High Head Castle
Alan Hunter of Eden District Council
Planning Dept. describes the rescue of th’s
major building, High Head Castle, Ivegill,
Pen rith.
If all goes according to plan, 1989 should
see work begin on one of the most
significant and ambitious restoration
projects Cumbria, or indeed the North of
England, has ever witnessed. Yet only
three years ago Eden District Council was
required to contest a public inquiry into a
decision to refuse consent for the total
demolition of the building concerned.

Equidistant between Penrith and Carlisle
and situated on the eastern fringe of the
Lake District, High Head Castle and its
setting is one of the most romantic and
dramatic in England.
Largely destroyed by fire in 1956, and now
little more than a shell, it still,
nevertheless, manages to evoke an
unforgetable sense of place. Perilously
perched over 100 ft. above the deeply
incised River lye, with water racing noisily
over flat rocks in a dank and noisy gorge,
the site is now half-buried amidst its 24
acres of overgrown gardens and terraced
grounds. In the summer it becomes an
almost inpenetrable jungle of thistles and
willowherb. Ivy now has a strangle hold
over finely jointed masonry. Moveable
fittings, ironwork and sculpture have,
sadly, been systematically pillaged. The
impression of romantic decay is not too
dissimilar to that of Highgate Cemetery,
London.

Originally the site was occupied by the
Kings Castle in the Forest of Inglewood.
The earliest written record is of 1272. The
chapel in the grounds was built originally
in 1358. The castle, a mediaeval square
pele tower within a curtain wall, was
extended in about 1550 for the Richmond
family. Only its western wing remains,
with its unmistakable straight headed
mullioned windows with round-arched
lights under hood moulds, although
attached to the south-west corner of this
wing is the basement of a square tower
which presents evidence of 14th Century
work.
The mediaeval wing is now visually
subservient to a very ambitious and
sophisticated Palladian rebuild for Henry
Richmond Brougham (pronounced
Broom). Dated 1744-49, itis inthe style of,
and probably to the design of, James
Gibbs, the architect responsible for the
building of St. Martin-in-the-Fields.
Centrepieces to the main and side facades,
a Doric hail screen reminiscent of the
Cambridge Senate House, the Venetian
window upstairs over the tripartite
arrangement of door and flanking
windows in a rusticated surround all
appear to have been adaptions of plates in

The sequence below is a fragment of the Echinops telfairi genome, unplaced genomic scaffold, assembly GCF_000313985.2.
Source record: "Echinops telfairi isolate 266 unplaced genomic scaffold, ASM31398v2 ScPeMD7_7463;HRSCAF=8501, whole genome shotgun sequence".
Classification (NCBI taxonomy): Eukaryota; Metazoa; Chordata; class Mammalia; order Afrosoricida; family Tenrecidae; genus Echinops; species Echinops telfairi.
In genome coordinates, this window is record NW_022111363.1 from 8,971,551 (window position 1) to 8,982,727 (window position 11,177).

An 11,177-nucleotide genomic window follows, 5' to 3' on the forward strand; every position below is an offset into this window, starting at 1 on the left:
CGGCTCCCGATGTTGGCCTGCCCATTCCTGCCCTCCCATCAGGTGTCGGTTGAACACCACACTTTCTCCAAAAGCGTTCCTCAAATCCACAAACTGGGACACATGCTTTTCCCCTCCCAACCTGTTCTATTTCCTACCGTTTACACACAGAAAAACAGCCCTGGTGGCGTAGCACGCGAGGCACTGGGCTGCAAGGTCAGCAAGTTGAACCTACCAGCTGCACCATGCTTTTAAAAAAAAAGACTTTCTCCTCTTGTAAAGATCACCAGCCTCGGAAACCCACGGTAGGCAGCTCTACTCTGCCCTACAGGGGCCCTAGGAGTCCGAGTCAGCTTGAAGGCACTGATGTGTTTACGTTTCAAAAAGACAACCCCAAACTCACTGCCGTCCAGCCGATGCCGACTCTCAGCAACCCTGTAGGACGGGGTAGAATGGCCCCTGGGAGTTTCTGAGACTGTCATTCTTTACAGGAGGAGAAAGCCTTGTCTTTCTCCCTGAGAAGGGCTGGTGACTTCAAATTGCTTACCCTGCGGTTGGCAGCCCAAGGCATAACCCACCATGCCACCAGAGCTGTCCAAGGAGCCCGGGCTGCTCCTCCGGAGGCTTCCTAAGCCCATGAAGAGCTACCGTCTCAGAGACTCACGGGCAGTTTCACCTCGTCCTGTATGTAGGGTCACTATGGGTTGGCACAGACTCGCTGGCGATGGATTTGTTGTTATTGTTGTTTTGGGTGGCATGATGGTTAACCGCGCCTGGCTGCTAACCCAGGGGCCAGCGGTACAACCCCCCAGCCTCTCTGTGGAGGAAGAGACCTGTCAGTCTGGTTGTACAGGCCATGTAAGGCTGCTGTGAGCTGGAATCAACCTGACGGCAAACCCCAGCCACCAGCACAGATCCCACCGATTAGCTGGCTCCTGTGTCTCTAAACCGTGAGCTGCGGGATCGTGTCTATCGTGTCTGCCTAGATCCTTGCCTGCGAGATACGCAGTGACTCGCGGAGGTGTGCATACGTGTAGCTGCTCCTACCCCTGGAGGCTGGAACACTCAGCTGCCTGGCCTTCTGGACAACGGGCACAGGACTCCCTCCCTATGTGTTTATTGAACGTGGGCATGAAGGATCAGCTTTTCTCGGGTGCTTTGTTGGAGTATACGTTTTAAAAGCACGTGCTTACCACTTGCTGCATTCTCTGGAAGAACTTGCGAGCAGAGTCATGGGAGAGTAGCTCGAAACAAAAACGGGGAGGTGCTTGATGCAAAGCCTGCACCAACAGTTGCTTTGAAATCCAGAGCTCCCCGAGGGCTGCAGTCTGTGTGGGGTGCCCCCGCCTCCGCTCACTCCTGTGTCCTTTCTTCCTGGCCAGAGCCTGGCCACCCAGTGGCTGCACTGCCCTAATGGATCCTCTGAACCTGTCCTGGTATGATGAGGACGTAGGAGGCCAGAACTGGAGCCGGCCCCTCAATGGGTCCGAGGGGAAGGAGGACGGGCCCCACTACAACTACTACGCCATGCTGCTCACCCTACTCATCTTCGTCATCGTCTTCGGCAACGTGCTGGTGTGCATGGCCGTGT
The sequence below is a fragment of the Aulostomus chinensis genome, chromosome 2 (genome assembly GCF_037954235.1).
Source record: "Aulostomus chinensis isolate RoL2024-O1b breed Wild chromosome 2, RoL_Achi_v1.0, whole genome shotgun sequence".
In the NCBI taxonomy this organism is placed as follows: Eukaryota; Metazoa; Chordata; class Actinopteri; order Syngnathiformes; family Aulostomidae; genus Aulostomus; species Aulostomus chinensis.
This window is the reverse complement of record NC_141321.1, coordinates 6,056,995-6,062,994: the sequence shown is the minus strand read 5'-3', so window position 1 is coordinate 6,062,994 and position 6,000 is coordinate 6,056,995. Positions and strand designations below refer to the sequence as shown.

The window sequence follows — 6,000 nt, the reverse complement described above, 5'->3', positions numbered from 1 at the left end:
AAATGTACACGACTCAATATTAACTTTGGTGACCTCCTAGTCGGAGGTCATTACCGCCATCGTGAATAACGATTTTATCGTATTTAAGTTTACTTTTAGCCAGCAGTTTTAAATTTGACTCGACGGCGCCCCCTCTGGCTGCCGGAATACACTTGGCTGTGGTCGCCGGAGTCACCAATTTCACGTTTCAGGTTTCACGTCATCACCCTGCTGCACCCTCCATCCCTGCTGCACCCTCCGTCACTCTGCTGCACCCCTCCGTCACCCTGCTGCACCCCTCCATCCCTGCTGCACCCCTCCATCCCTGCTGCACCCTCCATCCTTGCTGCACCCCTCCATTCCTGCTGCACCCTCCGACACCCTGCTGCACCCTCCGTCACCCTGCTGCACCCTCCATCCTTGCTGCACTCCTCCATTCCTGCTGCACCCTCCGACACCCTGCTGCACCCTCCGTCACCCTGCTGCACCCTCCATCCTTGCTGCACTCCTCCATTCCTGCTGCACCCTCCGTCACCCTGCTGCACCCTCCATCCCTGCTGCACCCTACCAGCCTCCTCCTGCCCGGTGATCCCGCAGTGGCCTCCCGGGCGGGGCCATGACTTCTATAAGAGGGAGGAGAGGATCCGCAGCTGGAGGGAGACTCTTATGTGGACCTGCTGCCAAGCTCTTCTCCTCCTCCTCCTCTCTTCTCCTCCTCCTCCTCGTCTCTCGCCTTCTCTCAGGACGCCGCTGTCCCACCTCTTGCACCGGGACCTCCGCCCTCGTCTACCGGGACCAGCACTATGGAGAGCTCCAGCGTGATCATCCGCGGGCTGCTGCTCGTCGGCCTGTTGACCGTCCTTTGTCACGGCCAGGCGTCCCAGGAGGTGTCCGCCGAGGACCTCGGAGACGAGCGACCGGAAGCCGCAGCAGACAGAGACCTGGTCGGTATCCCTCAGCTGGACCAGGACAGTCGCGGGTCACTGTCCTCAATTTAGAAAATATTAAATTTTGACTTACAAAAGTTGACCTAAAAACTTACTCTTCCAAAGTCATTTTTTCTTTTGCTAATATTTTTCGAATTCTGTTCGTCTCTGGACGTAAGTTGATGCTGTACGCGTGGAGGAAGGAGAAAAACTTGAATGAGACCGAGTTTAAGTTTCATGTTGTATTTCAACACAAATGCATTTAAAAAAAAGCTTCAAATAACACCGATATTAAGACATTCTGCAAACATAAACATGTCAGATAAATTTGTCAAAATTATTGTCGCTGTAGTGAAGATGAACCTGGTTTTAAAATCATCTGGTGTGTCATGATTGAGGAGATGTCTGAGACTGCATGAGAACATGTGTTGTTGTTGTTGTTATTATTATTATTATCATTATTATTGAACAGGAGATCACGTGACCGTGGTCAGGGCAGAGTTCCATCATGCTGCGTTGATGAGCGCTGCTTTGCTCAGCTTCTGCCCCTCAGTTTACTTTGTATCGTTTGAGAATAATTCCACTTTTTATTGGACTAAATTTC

Gibbs “A Book of Architecture” published
in 1728. It was clearly the finest house of its
date in Cumbna. As long ago as 1911,
when 18th century architecture was not
generally admired, an article in The
Transactions of the Cumberland and
Westmorland Antiquarian and
Archaeological Society described High
Head as “a very instructive example of an
architectural period only sparingly
represented in Cumberland and
Westmorland”.
A long formal avenue leads to a
magnificent 11-bay facade with a
projected pedimented 3-bay centre. It has
a central door with alternate-block
rustication, entablature and pediment.
The large tympanum to the centre has a
mighty triton and mermaid with curling
tails on either side of the Brougham coat-
of-arms. It is built of deep red Lazonby
sandstone on rock of the same colour, and
its Italianate carvings are of the highest
quality. Indeed craftsmen were imported
from Italy for the project which cost 10,000
Hanoverian soverigns, the equivalent of
£50,000,000 today!
Both the mediaeval wing and the principal
house are listed Grade 11*. Adjacent is a
fine stable quadrangle with heavy
rustication, a steep pediment gable and
cupola. It has, of late, suffered some
insensitive conversion to residential use.
The present chapel standing airily on
elevated ground on the edge pf the river
valley dates from 1682.
The proposed restoration will involve
nothing less than the complete rebuilding
of the mansion around a steel skeleton
supporting a new roof and interior. The
architects are Carlisle based Nichol
Armstrong Lowe, responsible for the
programme of works currently in train at
Carlisle Cathedral. Restructuring will be
aided by over 400 photographs of both the
exterior and interior of the building which
survive from the 19th Century and
immediately following the fire of 1956.
The cost of making the building watertight
alone has been put at over Lim.

The driving force behind the project is
Christopher Terry, a keen conservationist,
who has (through the High Head Rescue
Project, a charitable trust) already secured
substantial financial support from English
Heritage (E0.4m), the Nationwide
Building Society (£0.65m), the British
Historic Buildings Trust, The Georgian
Group, and several individual
philanthropists.
Eden District Council and Cumbria
County Council have offered albeit
modest, but necessary, grant aid in order
to fund urgent works to prevent the
collapse of vaulted cellars.
Restoration is only the first hurdle to
overcome in the story of High Head
Castle. Finding a long term use for the
building is the next, and potentially more
difficult. The alternatives which are
currently being actively pursued include a
private residence, luxury apartments,
country house hotel, corporate
headquarters (e.g. Appleby Castle
Ferguson Industrial Holdings),
conference/training centre, school,
nursing home or health farm.
High Head Castle is a little known but
substantial building of the highest
architectural, historic and landscape
importance. Its rescue from complete
destruction, will, if it is successful,
represent one of the boldest projects ever
undertaken in this region. Our fingers are
tightly crossed.
Alan Hunter
Eden District Council
High Head before the fire.
(copyright Country Life)
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